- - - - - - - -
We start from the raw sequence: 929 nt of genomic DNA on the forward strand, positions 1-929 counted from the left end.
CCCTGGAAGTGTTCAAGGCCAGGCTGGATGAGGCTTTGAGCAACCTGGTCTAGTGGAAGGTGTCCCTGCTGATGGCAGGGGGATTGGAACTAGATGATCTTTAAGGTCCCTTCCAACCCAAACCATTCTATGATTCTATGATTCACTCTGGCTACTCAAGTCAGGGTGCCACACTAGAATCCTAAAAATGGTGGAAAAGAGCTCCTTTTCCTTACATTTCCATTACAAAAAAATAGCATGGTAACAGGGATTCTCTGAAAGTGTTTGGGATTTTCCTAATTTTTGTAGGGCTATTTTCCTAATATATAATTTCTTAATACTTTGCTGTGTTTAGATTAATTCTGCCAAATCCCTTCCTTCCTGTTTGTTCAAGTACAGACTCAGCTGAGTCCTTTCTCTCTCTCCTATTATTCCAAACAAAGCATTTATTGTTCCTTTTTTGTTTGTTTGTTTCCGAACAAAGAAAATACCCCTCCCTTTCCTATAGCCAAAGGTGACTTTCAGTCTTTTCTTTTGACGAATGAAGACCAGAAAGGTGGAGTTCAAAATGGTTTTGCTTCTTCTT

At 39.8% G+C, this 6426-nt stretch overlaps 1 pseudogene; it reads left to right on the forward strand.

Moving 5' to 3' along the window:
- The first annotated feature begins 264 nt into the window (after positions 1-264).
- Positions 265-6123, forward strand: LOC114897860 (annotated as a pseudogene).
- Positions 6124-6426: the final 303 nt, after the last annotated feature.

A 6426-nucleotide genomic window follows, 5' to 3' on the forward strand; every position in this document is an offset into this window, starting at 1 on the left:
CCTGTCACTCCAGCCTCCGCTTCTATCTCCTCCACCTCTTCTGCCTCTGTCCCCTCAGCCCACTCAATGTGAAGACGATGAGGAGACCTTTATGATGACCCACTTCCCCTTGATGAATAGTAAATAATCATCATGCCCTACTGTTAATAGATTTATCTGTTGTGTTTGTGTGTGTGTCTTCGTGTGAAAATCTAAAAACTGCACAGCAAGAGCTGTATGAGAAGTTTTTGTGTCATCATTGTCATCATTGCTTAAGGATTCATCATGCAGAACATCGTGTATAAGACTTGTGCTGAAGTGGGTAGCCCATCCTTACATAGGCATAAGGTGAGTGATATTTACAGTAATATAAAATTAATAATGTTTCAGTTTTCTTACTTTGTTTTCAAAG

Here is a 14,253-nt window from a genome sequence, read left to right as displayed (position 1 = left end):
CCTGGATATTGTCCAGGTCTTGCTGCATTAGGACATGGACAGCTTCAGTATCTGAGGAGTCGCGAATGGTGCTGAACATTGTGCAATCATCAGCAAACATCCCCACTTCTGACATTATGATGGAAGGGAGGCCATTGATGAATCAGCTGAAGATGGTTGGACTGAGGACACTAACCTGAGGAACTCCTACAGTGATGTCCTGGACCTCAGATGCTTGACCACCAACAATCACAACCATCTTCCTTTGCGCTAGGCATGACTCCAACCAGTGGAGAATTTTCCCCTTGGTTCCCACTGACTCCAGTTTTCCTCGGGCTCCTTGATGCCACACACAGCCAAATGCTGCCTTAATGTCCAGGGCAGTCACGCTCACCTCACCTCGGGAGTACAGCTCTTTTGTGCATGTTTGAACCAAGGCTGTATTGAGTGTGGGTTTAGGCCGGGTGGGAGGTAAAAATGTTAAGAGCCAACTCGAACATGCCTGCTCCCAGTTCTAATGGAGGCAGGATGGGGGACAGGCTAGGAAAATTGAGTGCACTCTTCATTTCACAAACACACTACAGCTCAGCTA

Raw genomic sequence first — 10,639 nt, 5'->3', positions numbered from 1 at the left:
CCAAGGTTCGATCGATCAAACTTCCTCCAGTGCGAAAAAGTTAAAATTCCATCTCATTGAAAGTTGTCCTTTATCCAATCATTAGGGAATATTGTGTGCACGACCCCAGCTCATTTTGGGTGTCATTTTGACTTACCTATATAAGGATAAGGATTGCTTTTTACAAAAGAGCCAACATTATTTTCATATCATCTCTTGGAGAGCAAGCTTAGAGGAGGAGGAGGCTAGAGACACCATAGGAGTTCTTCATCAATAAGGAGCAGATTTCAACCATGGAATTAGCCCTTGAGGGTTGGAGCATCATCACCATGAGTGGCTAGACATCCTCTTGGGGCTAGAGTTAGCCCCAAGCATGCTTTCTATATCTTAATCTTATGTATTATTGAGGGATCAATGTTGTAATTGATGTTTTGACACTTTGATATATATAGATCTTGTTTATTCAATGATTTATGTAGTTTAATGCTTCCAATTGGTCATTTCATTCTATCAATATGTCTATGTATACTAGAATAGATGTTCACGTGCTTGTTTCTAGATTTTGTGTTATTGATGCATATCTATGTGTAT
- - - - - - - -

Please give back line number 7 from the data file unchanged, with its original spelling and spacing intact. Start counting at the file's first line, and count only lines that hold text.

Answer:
- Positions 6124-6426: the final 303 nt, after the last annotated feature.